Instead, Iran is actively recruiting local Palestinians in Jordan to aid Hezbollah and Hamas in destabilizing King Abdullah. Jordan was the second Arab country, after Egypt, to make peace with Israel, and its security and stability are vital interests for Jerusalem and Washington. Jordan’s fragile economy and endangered monarchy have over the years survived serious pressures, as during the Gulf Wars against Iraq’s Saddam Hussein.

The U.S. has important military facilities in Jordan and the at Tanf garrison in Syria, astride the Iraqi, Syrian and Jordanian borders. Amman was critical in the war against ISIS, and has long defended itself from Iranian threats. King Abdullah first underscored the threat of an Iranian-led “Shia Crescent,” reaching from Iran through Iraq, Syria and Lebanon to the Mediterranean. In April, Jordan played a critical role against Iran’s missile and drone assault on Israel, downing dozens of drones and allowing Israeli and other friendly air forces to conduct operations in its airspace.

The worst-case scenario would be Jordain’s monarchy falling to Hamas or other pro-Iranian terrorists. A hostile regime in Amman, mobilizing Palestinians on both sides of the Jordan River, would be far more threatening to Israel than the current Gaza strife. Iran and its surrogates fully appreciate this vulnerability, which is why undermining King Abdullah is so attractive. Perhaps Israel, the U.S. and Gulf Arab states have significant measures underway to help steady Jordan’s monarchy and economy — but, if not, they should begin immediately.

Another little-noticed increased threat is the mounting pressure on Israeli targets by Shia militias in Iraq and Syria. Israeli officials decline to comment on these attacks, and so far most of the drones and missiles launched against Israel have apparently been intercepted. The militias have also struck sites in Jordan, most notably the U.S. base near at Tanf known as “Tower 22” in February, where three Americans were killed and dozens wounded. Washington’s retaliation against the militias and their Iranian patrons resulted in attacks on U.S. positions declining, and likely redirected their attention to Israel.

To date, the Shia militias’ direct threat to Israel has not been large, but the prospect exists for more sophisticated and more effective weapons aimed at both Israel and Jordan. At a minimum, these developments enhance Tehran’s tactical flexibility, increasing the overall strain on Israeli air-defense capabilities, and heightening risks to U.S. personnel and facilities. Strategically, utilizing the Shia militias outside their Iraq and Syria base areas increases the overall integration of “ring of fire” proxies to Iran’s advantage. Coordinating with Hezbollah forces in Lebanon and Syria’s conventional military strengthens the Shia Crescent threatening both Israel and Jordan.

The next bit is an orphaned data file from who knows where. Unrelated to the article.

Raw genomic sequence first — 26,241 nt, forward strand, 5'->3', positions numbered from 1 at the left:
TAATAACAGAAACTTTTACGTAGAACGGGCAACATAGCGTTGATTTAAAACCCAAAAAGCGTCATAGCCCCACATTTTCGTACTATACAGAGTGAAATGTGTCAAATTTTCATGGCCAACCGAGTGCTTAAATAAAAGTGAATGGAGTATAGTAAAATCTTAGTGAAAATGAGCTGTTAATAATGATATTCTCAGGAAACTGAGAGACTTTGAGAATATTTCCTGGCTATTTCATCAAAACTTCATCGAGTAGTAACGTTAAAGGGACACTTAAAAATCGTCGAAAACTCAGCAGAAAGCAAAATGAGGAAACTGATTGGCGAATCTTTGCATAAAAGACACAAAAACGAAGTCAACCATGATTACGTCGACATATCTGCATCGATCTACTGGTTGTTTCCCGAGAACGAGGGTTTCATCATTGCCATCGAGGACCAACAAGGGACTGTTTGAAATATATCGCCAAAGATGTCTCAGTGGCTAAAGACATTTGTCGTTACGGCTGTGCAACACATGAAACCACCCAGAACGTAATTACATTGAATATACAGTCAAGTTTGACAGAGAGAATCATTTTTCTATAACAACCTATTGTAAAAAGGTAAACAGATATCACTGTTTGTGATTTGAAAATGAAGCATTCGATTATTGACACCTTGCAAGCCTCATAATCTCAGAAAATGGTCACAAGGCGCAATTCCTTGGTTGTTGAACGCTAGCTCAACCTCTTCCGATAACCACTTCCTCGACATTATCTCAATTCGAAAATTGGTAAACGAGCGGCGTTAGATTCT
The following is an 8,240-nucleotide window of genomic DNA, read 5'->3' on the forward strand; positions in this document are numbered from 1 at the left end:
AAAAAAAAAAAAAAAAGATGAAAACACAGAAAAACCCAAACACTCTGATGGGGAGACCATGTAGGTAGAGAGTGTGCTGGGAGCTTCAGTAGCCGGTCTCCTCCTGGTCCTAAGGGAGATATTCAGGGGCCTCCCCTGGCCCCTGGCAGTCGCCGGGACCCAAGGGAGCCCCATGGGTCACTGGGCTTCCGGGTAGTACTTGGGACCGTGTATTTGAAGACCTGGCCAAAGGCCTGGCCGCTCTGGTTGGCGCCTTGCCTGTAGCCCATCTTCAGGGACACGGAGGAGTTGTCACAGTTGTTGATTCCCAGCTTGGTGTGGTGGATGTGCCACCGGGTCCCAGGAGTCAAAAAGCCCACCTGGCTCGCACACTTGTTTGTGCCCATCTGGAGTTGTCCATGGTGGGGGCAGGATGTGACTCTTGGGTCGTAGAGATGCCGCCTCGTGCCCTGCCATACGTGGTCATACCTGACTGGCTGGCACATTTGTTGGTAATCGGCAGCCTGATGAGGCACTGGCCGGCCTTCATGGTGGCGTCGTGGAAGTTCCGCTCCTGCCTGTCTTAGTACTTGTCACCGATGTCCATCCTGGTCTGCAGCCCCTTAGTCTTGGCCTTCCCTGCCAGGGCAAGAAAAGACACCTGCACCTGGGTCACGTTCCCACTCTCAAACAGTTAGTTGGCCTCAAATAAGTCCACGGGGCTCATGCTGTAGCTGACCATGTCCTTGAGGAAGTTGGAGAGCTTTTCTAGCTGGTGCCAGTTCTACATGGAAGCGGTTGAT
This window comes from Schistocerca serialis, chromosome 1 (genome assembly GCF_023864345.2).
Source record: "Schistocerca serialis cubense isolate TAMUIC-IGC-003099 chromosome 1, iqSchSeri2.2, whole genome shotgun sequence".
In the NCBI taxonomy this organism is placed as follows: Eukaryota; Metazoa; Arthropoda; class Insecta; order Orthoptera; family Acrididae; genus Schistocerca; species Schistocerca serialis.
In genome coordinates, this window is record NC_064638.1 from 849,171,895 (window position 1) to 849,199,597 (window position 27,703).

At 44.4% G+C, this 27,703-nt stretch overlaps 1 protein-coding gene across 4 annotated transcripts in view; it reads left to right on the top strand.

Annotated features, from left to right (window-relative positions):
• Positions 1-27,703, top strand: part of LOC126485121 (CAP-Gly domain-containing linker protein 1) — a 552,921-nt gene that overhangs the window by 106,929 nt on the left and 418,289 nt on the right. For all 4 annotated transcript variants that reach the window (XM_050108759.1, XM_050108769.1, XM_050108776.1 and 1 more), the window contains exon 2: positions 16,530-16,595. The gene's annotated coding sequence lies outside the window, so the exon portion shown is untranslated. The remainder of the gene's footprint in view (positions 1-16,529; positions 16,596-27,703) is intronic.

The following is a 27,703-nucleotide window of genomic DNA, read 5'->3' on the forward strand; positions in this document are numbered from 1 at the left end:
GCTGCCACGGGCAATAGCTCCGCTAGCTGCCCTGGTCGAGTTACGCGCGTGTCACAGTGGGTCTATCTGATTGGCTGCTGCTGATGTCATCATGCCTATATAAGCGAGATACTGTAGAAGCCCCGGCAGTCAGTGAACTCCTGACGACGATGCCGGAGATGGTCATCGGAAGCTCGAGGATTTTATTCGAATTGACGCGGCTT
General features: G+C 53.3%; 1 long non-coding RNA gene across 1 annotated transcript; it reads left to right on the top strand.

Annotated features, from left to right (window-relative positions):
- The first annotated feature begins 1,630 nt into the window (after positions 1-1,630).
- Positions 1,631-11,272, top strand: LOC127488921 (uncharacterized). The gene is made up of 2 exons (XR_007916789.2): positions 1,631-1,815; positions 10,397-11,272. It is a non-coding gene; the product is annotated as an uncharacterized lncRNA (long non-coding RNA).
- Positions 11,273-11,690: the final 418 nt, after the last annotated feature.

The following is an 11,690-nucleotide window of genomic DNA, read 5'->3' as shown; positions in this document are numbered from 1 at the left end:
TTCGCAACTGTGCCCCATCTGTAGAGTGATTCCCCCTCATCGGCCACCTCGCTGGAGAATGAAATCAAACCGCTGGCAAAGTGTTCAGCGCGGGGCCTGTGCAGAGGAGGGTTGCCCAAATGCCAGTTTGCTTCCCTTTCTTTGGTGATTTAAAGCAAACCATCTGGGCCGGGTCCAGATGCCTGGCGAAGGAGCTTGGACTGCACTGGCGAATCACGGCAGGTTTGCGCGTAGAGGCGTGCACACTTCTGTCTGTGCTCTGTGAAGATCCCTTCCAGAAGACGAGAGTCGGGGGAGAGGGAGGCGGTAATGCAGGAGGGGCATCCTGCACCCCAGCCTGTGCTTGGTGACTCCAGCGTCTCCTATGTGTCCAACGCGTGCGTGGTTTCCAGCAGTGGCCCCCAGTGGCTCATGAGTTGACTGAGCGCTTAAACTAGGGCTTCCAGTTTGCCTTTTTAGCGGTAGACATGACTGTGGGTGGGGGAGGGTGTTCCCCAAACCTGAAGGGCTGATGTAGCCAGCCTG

Also receiving relatively sparse media attention are attacks by Yemen’s Houthis on commercial vessels in the Red Sea, which the State Department warns are “resulting in enormous impacts on international shipping.” The Iran-Houthi strategy to disrupt freedom of the seas is particularly noteworthy for how targeted it is, with attacks largely exempting Chinese and Russian carriers, concentrating instead on barring Israeli, American and European shippers.

Rising transportation costs and higher insurance rates for oil and other cargoes diverted around Africa have significantly increased prices in Europe, and have advantaged Russia and China, notwithstanding sanctions against Russia for its 2022 invasion of Ukraine. The differential targeting of Houthi interdiction efforts not only signals Iranian control over Houthi operations, but the Beijing-Moscow alliance’s increasing importance in Middle Eastern affairs.

Moreover, Houthi attacks on U.S. and U.K. naval vessels and drones pose a direct challenge to Western military efforts to defeat the “ring of fire” strategy. Of course, American-led airstrikes have destroyed Iranian-supplied missile and radar capabilities used by Houthis in the Red Sea campaign, but the Biden administration’s retaliation has been quite limited.

The White House has made no effort to eliminate the Iranian-Houthi disruptive operations, nor has it considered the consequences of their discriminatory maritime targeting, which simply encourages the attacks to continue. Their tactics not only cause real economic damage, but are daily violating fundamental U.S. and Western interests in freedom of the seas. Impunity only encourages other global predators like China to think they too can disrupt freedom of the seas with only a minimal American response.

The Biden administration is seriously mistaken to believe the Middle East’s only real conflict is in Gaza. Hamas is but one part of a larger Iranian-led provocation. Our persistent failure to see the greater picture only invites more trouble.

John Bolton was national security adviser to President Trump from 2018 to 2019 and U.S. ambassador to the United Nations from 2005 to 2006. He held senior State Department posts in 1981-83, 1989-93 and 2001-2005.

This article was first published in The Hill on May 21, 2024. Click here to read the original article.

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Ambassador John Bolton Endorses Rep. Anthony D’Esposito for U.S. House of Representatives for New York’s Fourth District

Washington D.C. – Former Assistant to the President for National Security Affairs, Ambassador John R. Bolton, announced the John Bolton PAC’s endorsement of Rep. Anthony D’Esposito for U.S. House of Representatives in New York’s Fourth District. Additionally, the John Bolton PAC will make a contribution of $5,000 to his reelection campaign.

Statement by Ambassador John Bolton: